May 30, 2010

Was the Telegraph right to print the David Laws story?

Posted in Politics at 8:34 pm by David Gould

I must first declare my biases.  I am still feeling extremely sympathetic towards Mr Laws.

To feel compelled to keep your sexuality private is bad enough but then to have it plastered across the front pages of every newspaper in the country whilst damaging the coalition that you and many of your friends are so thrilled about… it’s almost unbearable to think about.

Putting that aside though, I want to look at the moral and legal implications.

The Telegraph made the accusation that Laws paid “more than £40,000 to his long-term partner”

Here is what the rule says:

PAAE must not be used to meet the costs of renting a property
from
a partner or family member (including a spouse
or civil partner);

As you can see, the rule itself makes a big hash of defining what a partner is.
Why did it not say “a spouse or civil partner or family member” or “a spouse or civil partner or partner or family member”?

It is badly drafted, like much legislation of that era.

The legal definition of spouse is still evolving, including this partial definition:

(b) was it an emotional relationship involving lifetime commitment?
(c) had the relationship been presented to the outside world?

and

“what matters most is the essential quality of the relationship, its marriage-like intimacy, stability, and social and financial inter-dependence.”

Mr Laws was clearly not in a relationship satisfying (c). It seems unlikely that the relationship satisfied (b) or the second definition either.  That would be for the Parliamentary Standards Commission to decide.

The rule is clearly designed to stop MPs and partners conspiring to claim rent where MPs would otherwise be staying in a London home rent-free.

Mr Laws has paid the money back even though he might be entitled to it.  He has resigned even though he may have respected both the letter and spirit of the law (or rules, this is not a criminal matter).

There are many other questions about this case.

1. Would Mr Laws’ partner have let him stay rent-free?

2. Did Mr Laws, to a reasonable standard, ensure that all the financial transactions were properly declared?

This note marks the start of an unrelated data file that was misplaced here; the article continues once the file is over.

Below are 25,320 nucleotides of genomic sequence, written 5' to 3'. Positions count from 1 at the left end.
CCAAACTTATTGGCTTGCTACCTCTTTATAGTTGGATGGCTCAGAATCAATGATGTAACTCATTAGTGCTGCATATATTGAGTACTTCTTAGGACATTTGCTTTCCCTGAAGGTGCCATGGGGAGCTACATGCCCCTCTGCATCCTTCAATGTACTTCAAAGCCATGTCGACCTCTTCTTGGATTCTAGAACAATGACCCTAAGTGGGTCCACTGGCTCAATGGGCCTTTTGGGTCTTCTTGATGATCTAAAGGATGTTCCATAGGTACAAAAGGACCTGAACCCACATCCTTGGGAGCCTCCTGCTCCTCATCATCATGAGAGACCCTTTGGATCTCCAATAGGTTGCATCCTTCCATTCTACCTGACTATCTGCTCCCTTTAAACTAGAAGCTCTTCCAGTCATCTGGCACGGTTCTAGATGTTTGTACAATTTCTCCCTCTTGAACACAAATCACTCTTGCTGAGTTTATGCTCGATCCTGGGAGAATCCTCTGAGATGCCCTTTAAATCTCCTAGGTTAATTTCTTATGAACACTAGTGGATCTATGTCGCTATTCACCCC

3.  Were The Telegraph tipped off about this ‘story’?  Was Alastair Campbell involved and was this why Mr Laws refused to appear on Question Time?

It seems to me that The Telegraph has a duty of care to respect people’s privacy, not to mention a duty of care to their reputations, careers and the governing of this country in a difficult time.

The article states:

The Daily Telegraph was not intending to disclose Mr Laws’s sexuality, but in a statement issued in response to questions from this newspaper, the minister chose to disclose this fact.

The first clause is disingenuous – how could the Telegraph accuse Mr Laws of paying more than £40,000 to his long-term partner” without leading to disclosure of his sexuality?

The Telegraph continues:

“I’ve been involved in a relationship with James Lundie since around 2001 — about two years after first moving in with him. Our relationship has been unknown to both family and friends throughout that time,” it read.
“James and I are intensely private people. We made the decision to keep our relationship private and believed that was our right. Clearly that cannot now remain the case.

In other words, Mr Laws felt harassed to make this disclosure.

Did The Telegraph take reasonable steps to check its story and prevent harassment of Mr Laws?  It seems unlikely.

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